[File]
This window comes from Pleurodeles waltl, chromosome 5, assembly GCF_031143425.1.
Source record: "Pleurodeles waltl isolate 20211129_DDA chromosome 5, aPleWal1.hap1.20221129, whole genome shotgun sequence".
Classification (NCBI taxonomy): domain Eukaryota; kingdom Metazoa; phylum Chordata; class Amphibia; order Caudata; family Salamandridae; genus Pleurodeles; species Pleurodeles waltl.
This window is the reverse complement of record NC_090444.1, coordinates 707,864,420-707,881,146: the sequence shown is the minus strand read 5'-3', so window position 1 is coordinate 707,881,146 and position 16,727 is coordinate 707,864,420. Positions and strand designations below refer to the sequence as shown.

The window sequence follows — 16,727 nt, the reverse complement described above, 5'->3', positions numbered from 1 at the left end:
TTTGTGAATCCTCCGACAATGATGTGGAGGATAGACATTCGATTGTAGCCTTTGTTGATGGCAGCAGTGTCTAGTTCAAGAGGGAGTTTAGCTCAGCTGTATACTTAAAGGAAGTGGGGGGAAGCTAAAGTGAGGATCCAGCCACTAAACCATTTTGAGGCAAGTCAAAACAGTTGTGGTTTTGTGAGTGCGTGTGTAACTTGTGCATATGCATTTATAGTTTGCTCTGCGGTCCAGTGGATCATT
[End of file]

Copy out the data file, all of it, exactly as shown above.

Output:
This window comes from Pleurodeles waltl, chromosome 5, assembly GCF_031143425.1.
Source record: "Pleurodeles waltl isolate 20211129_DDA chromosome 5, aPleWal1.hap1.20221129, whole genome shotgun sequence".
Classification (NCBI taxonomy): domain Eukaryota; kingdom Metazoa; phylum Chordata; class Amphibia; order Caudata; family Salamandridae; genus Pleurodeles; species Pleurodeles waltl.
This window is the reverse complement of record NC_090444.1, coordinates 707,864,420-707,881,146: the sequence shown is the minus strand read 5'-3', so window position 1 is coordinate 707,881,146 and position 16,727 is coordinate 707,864,420. Positions and strand designations below refer to the sequence as shown.

The window sequence follows — 16,727 nt, the reverse complement described above, 5'->3', positions numbered from 1 at the left end:
TTTGTGAATCCTCCGACAATGATGTGGAGGATAGACATTCGATTGTAGCCTTTGTTGATGGCAGCAGTGTCTAGTTCAAGAGGGAGTTTAGCTCAGCTGTATACTTAAAGGAAGTGGGGGGAAGCTAAAGTGAGGATCCAGCCACTAAACCATTTTGAGGCAAGTCAAAACAGTTGTGGTTTTGTGAGTGCGTGTGTAACTTGTGCATATGCATTTATAGTTTGCTCTGCGGTCCAGTGGATCATT